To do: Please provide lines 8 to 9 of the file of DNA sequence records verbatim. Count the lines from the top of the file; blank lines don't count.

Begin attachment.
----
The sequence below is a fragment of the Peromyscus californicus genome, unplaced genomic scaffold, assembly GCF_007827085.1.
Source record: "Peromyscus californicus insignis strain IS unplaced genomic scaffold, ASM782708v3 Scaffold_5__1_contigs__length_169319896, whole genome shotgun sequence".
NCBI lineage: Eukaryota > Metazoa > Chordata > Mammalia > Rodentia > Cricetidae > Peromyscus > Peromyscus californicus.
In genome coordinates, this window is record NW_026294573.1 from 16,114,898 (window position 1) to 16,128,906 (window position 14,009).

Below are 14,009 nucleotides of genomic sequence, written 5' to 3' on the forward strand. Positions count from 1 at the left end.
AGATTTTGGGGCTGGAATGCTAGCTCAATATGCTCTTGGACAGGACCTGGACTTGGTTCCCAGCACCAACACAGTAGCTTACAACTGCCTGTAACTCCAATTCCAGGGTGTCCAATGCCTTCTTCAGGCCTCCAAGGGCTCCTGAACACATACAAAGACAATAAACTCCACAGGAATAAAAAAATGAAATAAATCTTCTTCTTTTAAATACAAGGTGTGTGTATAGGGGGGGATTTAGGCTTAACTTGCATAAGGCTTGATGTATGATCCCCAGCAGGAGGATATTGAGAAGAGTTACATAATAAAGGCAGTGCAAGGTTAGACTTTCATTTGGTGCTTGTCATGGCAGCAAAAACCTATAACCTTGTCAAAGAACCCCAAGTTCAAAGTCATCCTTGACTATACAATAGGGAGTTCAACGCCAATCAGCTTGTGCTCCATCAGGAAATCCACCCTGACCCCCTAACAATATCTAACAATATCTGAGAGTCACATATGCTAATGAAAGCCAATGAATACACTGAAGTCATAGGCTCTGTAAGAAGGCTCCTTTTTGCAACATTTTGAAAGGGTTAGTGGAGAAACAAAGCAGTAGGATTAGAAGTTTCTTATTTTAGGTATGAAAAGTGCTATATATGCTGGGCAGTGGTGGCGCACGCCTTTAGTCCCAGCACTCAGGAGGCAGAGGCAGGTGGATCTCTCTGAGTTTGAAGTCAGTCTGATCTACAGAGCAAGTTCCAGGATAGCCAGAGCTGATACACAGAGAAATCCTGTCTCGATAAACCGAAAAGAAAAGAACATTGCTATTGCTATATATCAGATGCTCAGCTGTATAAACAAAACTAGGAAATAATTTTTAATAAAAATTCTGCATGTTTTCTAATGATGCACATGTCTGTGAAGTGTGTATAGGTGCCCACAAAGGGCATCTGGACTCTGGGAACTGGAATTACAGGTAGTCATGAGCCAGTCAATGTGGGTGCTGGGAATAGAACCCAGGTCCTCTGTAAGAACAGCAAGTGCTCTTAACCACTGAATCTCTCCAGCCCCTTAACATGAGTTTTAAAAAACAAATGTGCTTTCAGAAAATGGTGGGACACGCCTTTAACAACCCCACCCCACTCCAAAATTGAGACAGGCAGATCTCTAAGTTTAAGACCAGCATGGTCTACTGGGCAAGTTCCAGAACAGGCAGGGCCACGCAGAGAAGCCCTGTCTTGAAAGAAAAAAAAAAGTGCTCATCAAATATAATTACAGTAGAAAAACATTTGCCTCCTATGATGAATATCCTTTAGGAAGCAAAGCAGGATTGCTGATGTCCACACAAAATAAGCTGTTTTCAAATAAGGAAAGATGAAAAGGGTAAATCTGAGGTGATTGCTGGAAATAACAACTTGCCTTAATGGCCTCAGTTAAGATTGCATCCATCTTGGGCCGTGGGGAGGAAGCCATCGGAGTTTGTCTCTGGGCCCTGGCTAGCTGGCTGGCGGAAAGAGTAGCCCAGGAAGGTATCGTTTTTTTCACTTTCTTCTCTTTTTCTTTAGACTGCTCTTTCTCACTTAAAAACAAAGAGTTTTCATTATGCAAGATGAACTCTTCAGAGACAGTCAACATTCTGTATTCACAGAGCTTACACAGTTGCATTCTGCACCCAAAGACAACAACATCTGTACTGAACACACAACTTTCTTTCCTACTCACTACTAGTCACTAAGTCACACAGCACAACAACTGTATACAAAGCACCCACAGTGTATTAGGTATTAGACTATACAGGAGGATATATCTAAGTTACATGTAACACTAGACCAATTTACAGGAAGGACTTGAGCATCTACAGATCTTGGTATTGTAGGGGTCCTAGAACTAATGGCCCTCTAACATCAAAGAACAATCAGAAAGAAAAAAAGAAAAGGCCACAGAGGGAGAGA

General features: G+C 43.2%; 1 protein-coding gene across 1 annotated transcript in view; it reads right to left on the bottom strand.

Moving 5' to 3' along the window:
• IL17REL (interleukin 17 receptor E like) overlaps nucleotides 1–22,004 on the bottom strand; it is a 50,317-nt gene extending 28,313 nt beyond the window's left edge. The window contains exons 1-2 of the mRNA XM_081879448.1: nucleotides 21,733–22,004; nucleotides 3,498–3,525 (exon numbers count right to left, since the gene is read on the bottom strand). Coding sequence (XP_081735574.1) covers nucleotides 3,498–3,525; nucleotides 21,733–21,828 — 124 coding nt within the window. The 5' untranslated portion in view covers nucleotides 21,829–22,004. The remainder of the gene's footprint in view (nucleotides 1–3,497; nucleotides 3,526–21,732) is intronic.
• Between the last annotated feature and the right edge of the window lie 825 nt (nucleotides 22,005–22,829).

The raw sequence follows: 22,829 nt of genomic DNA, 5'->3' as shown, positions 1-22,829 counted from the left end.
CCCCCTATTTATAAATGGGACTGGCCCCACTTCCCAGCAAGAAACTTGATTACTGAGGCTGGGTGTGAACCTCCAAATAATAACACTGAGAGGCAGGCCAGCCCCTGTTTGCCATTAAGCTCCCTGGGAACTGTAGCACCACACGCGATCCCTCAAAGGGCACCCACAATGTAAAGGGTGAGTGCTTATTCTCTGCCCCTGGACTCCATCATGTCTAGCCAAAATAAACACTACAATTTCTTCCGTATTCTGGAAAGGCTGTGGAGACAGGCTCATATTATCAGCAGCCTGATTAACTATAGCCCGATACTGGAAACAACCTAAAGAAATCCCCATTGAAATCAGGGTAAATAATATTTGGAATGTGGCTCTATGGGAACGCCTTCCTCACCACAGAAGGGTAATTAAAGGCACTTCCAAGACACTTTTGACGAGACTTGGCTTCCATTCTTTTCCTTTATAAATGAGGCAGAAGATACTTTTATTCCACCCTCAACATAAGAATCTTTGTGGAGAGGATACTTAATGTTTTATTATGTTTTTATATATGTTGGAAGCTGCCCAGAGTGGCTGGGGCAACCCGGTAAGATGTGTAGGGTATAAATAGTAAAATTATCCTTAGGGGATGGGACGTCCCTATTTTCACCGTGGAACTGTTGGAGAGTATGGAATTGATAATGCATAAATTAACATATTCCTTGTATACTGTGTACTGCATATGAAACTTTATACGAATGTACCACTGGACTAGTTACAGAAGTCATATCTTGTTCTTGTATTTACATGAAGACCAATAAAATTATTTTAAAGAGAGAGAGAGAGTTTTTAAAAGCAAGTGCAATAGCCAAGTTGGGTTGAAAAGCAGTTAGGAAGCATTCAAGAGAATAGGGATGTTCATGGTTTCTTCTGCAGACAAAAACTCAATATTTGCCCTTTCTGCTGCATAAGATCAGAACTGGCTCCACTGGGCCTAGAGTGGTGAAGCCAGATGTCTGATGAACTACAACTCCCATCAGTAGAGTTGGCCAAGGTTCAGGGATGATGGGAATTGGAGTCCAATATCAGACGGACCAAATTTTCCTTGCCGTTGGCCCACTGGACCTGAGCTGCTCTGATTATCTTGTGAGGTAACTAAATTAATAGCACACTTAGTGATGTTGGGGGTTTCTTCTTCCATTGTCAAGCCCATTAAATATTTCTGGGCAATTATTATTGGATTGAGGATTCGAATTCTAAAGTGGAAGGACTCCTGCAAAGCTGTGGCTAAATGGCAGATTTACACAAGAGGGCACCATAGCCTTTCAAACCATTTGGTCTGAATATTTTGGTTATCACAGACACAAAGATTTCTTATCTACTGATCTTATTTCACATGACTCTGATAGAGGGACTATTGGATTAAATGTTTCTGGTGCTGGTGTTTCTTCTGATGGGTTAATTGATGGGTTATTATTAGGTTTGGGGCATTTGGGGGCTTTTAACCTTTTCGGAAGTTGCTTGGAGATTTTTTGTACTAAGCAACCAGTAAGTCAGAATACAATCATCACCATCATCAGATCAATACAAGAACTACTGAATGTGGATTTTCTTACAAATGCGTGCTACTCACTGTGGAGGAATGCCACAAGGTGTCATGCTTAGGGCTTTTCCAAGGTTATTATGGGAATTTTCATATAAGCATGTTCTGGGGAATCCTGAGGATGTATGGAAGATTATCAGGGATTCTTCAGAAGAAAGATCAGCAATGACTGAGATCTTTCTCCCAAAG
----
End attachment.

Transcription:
Moving 5' to 3' along the window:
• IL17REL (interleukin 17 receptor E like) overlaps nucleotides 1–22,004 on the bottom strand; it is a 50,317-nt gene extending 28,313 nt beyond the window's left edge. The window contains exons 1-2 of the mRNA XM_081879448.1: nucleotides 21,733–22,004; nucleotides 3,498–3,525 (exon numbers count right to left, since the gene is read on the bottom strand). Coding sequence (XP_081735574.1) covers nucleotides 3,498–3,525; nucleotides 21,733–21,828 — 124 coding nt within the window. The 5' untranslated portion in view covers nucleotides 21,829–22,004. The remainder of the gene's footprint in view (nucleotides 1–3,497; nucleotides 3,526–21,732) is intronic.